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Everyone can be an ally for gender-affirming health care. Here’s how to start.

Everyone can be an ally for gender-affirming health care. Here’s how to start.

I’d been looking for months for a surgeon to provide a gender-affirming revision to correct dog ears, which are the large folds of skin that are sometimes left behind on the sides of the chest after top surgery/masculinization double mastectomy surgery. I’d asked my contacts for recommendations, researched the internet, went down so many rabbit holes on Instagram. And then I found her, the golden goose, the trans advocate, the holy grail. Her before and after photos said it all, and what they didn’t say, she said through every post, story, and engagement. She was for US: the transgender and non-conforming (TGNC) community. She practiced what she preached and her surgery results reflected the care she took to make us feel seen and human. So I knew this was the one. 

I followed a post and texted the practice. When I got no response I emailed. When I got no response I emailed again. What I received was a stock email requiring insurance information and no actual answers to my specific questions. After the stock email, I responded with my specific questions again and was sent a different stock email with instructions to download an app and upload my information and pictures. When asked my name, I gave it to them, asking to be addressed by it, but also noted that there would be a different name for my insurance. The next email did not address my concerns and on top of that, did not address me by my name. Instead they insisted that I give my legal name.

Even though I ended up having a positive consultation with the surgeon herself I left the whole experience feeling dejected and unsupported and decided to start the search again.  

As a TGNC person, finding affirming health care and clinicians can feel out of reach. Dealing with intake paperwork, email and phone communications, and insurance all set up with the same biases can feel insurmountable. As a clinician, member of support staff, or insurance provider there are many small  things that can make such a difference especially for a TGNC person who is used to being unseen in a health care setting.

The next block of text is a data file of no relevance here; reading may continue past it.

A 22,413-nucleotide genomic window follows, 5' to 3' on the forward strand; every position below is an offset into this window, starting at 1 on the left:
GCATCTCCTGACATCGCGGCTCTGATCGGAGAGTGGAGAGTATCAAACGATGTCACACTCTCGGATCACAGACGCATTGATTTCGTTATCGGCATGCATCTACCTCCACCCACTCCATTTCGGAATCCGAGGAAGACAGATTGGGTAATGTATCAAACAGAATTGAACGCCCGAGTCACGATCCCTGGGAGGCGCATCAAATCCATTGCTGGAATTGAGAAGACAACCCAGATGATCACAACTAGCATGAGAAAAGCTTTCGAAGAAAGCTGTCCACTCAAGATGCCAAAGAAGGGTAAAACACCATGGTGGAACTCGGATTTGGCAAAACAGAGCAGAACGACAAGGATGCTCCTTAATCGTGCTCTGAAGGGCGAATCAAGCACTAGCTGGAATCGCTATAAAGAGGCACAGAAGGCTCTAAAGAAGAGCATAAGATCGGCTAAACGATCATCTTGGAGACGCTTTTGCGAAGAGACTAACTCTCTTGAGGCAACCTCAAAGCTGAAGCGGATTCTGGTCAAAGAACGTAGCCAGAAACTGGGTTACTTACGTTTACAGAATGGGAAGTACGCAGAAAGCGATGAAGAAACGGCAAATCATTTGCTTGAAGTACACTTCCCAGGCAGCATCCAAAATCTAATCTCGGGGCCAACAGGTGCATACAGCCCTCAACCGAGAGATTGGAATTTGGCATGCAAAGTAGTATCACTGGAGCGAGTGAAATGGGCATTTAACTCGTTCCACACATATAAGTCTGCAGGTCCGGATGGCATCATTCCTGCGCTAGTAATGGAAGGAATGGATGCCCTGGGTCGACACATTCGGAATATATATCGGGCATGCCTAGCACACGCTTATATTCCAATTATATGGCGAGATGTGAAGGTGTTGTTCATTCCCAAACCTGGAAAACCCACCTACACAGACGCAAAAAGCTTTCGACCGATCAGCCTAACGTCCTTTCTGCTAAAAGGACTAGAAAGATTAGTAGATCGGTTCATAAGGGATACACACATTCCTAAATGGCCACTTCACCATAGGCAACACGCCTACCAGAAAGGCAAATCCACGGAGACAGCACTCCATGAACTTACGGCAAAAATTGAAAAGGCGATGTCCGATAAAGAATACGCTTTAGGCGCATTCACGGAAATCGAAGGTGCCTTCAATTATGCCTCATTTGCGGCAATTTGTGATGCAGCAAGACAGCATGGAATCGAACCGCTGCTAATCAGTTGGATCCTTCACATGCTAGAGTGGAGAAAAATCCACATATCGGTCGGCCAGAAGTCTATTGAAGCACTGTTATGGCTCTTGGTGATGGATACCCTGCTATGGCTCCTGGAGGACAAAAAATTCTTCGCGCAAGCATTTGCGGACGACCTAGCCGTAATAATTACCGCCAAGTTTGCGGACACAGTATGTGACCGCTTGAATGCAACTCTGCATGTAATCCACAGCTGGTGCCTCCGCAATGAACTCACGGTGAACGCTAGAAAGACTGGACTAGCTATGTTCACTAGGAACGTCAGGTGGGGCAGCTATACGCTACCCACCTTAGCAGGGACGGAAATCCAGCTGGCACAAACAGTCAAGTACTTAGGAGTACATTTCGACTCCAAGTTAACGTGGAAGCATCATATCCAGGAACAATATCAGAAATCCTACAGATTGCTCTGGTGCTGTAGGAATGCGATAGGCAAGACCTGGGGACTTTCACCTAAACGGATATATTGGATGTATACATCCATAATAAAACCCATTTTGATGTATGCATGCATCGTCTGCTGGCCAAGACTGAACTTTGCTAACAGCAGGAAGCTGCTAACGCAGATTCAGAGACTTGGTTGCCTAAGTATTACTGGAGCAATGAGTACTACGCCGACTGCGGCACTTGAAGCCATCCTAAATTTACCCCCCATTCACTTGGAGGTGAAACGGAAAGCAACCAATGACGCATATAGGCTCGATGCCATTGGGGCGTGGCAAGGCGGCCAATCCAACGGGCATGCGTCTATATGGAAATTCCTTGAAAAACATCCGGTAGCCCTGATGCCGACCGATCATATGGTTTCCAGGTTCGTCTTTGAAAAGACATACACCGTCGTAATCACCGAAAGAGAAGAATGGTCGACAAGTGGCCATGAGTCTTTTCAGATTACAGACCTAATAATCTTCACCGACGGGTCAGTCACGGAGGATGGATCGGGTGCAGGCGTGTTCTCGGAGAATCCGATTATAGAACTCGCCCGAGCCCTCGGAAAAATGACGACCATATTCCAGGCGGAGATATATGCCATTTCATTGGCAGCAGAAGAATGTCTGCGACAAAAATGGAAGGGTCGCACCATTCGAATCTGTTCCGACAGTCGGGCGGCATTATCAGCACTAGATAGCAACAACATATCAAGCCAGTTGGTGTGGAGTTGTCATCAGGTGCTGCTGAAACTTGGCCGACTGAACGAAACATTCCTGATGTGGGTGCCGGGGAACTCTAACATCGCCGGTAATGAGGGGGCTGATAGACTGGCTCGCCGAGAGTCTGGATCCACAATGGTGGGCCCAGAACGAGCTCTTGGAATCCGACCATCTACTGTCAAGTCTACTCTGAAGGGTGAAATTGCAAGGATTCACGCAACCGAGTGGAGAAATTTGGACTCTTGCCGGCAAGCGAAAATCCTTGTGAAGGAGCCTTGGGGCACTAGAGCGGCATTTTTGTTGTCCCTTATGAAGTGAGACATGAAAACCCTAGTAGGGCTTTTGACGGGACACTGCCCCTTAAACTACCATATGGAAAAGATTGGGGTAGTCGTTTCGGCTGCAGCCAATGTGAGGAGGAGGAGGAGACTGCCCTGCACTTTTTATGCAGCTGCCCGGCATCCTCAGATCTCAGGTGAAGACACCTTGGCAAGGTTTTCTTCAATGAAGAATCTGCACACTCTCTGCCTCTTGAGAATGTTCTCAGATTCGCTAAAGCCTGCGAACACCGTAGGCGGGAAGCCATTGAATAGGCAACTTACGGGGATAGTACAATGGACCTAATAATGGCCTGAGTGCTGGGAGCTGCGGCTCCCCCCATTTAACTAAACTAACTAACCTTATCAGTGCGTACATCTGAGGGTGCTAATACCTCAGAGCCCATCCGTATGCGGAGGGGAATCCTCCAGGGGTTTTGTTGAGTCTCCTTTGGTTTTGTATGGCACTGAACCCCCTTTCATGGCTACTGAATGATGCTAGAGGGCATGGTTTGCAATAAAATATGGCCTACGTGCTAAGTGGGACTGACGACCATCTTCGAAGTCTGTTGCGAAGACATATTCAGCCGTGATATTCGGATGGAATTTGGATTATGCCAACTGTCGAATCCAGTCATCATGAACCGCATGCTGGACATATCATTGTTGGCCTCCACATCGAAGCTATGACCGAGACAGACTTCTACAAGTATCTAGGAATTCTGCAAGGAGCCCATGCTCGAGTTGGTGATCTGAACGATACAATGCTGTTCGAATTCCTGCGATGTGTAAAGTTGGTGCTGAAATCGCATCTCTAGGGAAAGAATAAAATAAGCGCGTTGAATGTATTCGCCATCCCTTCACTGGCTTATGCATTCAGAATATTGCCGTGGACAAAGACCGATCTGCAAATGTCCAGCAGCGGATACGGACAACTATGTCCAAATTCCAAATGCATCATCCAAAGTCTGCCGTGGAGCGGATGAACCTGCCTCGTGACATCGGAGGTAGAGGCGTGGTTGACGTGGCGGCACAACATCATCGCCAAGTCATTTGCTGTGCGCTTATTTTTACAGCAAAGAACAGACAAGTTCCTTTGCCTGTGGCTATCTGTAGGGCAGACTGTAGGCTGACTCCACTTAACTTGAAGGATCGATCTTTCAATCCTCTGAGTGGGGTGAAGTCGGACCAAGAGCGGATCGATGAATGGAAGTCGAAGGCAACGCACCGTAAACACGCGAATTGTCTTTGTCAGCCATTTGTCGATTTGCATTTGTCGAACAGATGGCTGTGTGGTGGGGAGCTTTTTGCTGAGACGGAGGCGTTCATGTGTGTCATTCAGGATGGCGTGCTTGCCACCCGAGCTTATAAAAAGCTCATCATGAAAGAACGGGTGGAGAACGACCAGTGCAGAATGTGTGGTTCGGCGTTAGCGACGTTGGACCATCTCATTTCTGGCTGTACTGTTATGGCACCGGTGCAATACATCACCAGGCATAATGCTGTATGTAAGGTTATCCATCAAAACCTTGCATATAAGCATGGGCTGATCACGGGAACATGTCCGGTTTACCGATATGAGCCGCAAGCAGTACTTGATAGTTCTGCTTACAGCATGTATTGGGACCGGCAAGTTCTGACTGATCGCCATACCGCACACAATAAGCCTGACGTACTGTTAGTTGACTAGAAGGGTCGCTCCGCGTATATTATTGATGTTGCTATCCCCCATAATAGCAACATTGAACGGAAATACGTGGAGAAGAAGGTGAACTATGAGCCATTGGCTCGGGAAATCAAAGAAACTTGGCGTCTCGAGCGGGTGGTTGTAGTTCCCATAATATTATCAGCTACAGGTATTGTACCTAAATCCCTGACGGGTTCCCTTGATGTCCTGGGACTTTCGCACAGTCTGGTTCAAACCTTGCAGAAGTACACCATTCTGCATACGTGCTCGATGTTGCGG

"As a TGNC person, finding affirming health care and clinicians can feel out of reach. Dealing with intake paperwork, email and phone communications, and insurance all set up with the same biases can feel insurmountable."

Here’s how to make it an affirming experience for TGNC patients right from the start:

Create inclusive intake forms:

  1. Replace M/F with a fill-in-the-blank option for gender.
  2. Add a pronoun line to help normalize asking for pronouns and make the answer optional. (We all have pronouns!)
  3. Add a fill-in line by the legal name that asks for the name a patient uses instead and make sure you use it in all interactions. 

Apply your intake form information to real live communication! 

  1. On the phone or in person, get used to asking questions instead of assuming. Try, “How would you like to be referred to?” or “What pronouns can I use?”
  2. Once you get a patient’s name, gender and pronoun, write it in their chart. Make sure it is visible whenever anyone opens their chart for a visit and for communications. 
  3. When putting together communications, think about whether what you’re sending will make a patient feel welcome, cared for, and seen.

 

In short, whether you are in person or communicating online or by phone and especially when working with TGNC patients, a good rule of thumb is always: just ask, instead of assuming!

There are so many easy, practical ways to make the health care experience affirming for TGNC patients from the first email to the last visit.  Anyone can be an ally because regardless of your role in the health care system, everyone plays an important part in ensuring patients feel safe, affirmed, and heard.

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B Harriman (he/him/they/them) is an experienced creator, facilitator, and speaker specializing in support for TGNC and LGBQ+ youth and adults. Growing up as a transmasculine, nonbinary, and Latinx kid, B saw little reflection of himself in the world. That experience is part of the inspiration behind all of B’s work and they find great joy in creating community, sharing resources, and teaching tools to other TGNCNB folks. B is also the artist, writer and creator of a series of books and activities about a gender expansive hero named Mischief who’s on a mission to change the world.

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Violet is building the first-ever infrastructure for inclusive health care, through benchmarking, upskilling, and recognizing cultural competence in health care providers. They envision a world where every human receives equitable health care, no matter their race, sexual orientation, gender, ability, language, citizenship, or more. 


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